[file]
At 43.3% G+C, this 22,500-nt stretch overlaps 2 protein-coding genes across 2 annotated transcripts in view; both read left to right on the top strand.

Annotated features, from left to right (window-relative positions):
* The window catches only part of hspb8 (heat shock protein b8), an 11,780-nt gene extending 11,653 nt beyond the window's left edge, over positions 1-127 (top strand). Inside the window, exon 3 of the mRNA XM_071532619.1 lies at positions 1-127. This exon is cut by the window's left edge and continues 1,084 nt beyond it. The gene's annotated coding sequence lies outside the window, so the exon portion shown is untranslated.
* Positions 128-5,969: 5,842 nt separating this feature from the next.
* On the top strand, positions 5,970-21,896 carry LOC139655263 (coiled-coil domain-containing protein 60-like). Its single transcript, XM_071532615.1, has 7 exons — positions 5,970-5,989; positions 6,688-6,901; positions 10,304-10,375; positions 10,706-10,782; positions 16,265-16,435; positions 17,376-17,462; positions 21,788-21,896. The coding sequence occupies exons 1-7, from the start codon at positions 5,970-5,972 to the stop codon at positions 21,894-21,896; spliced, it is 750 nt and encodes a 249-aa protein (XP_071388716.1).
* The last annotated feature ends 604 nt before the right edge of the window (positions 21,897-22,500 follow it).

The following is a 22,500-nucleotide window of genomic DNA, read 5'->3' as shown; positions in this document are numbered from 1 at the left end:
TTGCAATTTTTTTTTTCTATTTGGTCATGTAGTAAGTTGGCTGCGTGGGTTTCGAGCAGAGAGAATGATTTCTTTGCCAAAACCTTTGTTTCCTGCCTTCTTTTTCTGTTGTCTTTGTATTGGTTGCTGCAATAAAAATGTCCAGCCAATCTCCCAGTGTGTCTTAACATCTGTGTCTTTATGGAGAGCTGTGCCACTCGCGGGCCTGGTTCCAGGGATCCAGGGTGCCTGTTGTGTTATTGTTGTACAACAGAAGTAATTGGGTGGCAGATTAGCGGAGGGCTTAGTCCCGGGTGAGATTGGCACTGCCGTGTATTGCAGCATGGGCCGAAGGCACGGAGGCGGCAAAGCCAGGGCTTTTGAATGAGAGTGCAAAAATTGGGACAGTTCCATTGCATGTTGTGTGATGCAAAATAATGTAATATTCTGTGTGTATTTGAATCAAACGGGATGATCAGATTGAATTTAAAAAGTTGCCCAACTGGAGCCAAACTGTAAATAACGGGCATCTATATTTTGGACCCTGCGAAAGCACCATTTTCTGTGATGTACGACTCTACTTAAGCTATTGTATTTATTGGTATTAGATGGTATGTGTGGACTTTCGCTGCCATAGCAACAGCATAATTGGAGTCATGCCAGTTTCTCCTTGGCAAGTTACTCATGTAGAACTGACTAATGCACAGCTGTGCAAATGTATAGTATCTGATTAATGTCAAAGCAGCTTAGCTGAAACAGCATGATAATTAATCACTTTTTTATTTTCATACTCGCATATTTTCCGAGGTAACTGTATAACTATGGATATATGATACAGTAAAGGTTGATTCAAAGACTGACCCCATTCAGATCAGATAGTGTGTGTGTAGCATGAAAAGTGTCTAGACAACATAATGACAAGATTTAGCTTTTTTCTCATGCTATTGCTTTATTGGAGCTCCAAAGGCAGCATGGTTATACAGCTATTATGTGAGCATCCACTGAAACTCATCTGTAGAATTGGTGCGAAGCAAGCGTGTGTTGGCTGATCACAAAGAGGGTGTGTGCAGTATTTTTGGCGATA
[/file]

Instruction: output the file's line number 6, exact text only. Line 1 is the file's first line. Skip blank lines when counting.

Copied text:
* The last annotated feature ends 604 nt before the right edge of the window (positions 21,897-22,500 follow it).